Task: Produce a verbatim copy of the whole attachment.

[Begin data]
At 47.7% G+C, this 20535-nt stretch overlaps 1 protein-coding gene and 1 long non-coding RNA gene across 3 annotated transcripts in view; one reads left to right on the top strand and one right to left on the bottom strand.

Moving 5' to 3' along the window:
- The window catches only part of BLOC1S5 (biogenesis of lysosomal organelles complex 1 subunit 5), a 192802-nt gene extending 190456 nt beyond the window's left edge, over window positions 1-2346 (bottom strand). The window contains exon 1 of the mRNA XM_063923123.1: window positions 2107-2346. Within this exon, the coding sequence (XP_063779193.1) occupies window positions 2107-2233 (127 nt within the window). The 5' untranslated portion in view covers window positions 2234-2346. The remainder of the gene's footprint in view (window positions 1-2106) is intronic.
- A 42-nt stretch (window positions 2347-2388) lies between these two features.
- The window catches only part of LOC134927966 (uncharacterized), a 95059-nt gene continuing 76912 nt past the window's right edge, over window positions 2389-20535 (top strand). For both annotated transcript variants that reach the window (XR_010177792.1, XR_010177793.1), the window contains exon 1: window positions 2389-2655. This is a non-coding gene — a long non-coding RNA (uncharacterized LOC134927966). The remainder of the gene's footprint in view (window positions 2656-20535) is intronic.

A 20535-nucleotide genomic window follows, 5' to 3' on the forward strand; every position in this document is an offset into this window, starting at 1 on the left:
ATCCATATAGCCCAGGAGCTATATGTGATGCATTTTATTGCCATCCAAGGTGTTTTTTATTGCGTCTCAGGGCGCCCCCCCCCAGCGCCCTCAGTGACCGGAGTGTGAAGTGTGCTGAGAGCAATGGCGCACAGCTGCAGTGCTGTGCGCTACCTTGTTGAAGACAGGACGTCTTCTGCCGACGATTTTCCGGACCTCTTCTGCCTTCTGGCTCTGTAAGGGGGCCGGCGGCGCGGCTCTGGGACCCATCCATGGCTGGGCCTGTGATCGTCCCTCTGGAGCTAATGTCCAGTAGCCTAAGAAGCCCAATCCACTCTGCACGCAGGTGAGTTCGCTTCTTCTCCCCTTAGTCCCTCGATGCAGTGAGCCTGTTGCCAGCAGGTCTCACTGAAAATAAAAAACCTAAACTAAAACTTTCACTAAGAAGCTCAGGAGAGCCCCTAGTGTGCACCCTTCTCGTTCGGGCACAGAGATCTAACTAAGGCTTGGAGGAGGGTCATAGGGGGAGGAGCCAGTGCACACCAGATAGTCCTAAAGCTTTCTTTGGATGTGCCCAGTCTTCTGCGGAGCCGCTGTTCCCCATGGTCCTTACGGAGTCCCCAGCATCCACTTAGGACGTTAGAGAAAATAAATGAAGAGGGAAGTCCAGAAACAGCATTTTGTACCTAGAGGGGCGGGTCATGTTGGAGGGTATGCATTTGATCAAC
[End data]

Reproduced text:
At 47.7% G+C, this 20535-nt stretch overlaps 1 protein-coding gene and 1 long non-coding RNA gene across 3 annotated transcripts in view; one reads left to right on the top strand and one right to left on the bottom strand.

Moving 5' to 3' along the window:
- The window catches only part of BLOC1S5 (biogenesis of lysosomal organelles complex 1 subunit 5), a 192802-nt gene extending 190456 nt beyond the window's left edge, over window positions 1-2346 (bottom strand). The window contains exon 1 of the mRNA XM_063923123.1: window positions 2107-2346. Within this exon, the coding sequence (XP_063779193.1) occupies window positions 2107-2233 (127 nt within the window). The 5' untranslated portion in view covers window positions 2234-2346. The remainder of the gene's footprint in view (window positions 1-2106) is intronic.
- A 42-nt stretch (window positions 2347-2388) lies between these two features.
- The window catches only part of LOC134927966 (uncharacterized), a 95059-nt gene continuing 76912 nt past the window's right edge, over window positions 2389-20535 (top strand). For both annotated transcript variants that reach the window (XR_010177792.1, XR_010177793.1), the window contains exon 1: window positions 2389-2655. This is a non-coding gene — a long non-coding RNA (uncharacterized LOC134927966). The remainder of the gene's footprint in view (window positions 2656-20535) is intronic.

A 20535-nucleotide genomic window follows, 5' to 3' on the forward strand; every position in this document is an offset into this window, starting at 1 on the left:
ATCCATATAGCCCAGGAGCTATATGTGATGCATTTTATTGCCATCCAAGGTGTTTTTTATTGCGTCTCAGGGCGCCCCCCCCCAGCGCCCTCAGTGACCGGAGTGTGAAGTGTGCTGAGAGCAATGGCGCACAGCTGCAGTGCTGTGCGCTACCTTGTTGAAGACAGGACGTCTTCTGCCGACGATTTTCCGGACCTCTTCTGCCTTCTGGCTCTGTAAGGGGGCCGGCGGCGCGGCTCTGGGACCCATCCATGGCTGGGCCTGTGATCGTCCCTCTGGAGCTAATGTCCAGTAGCCTAAGAAGCCCAATCCACTCTGCACGCAGGTGAGTTCGCTTCTTCTCCCCTTAGTCCCTCGATGCAGTGAGCCTGTTGCCAGCAGGTCTCACTGAAAATAAAAAACCTAAACTAAAACTTTCACTAAGAAGCTCAGGAGAGCCCCTAGTGTGCACCCTTCTCGTTCGGGCACAGAGATCTAACTAAGGCTTGGAGGAGGGTCATAGGGGGAGGAGCCAGTGCACACCAGATAGTCCTAAAGCTTTCTTTGGATGTGCCCAGTCTTCTGCGGAGCCGCTGTTCCCCATGGTCCTTACGGAGTCCCCAGCATCCACTTAGGACGTTAGAGAAAATAAATGAAGAGGGAAGTCCAGAAACAGCATTTTGTACCTAGAGGGGCGGGTCATGTTGGAGGGTATGCATTTGATCAAC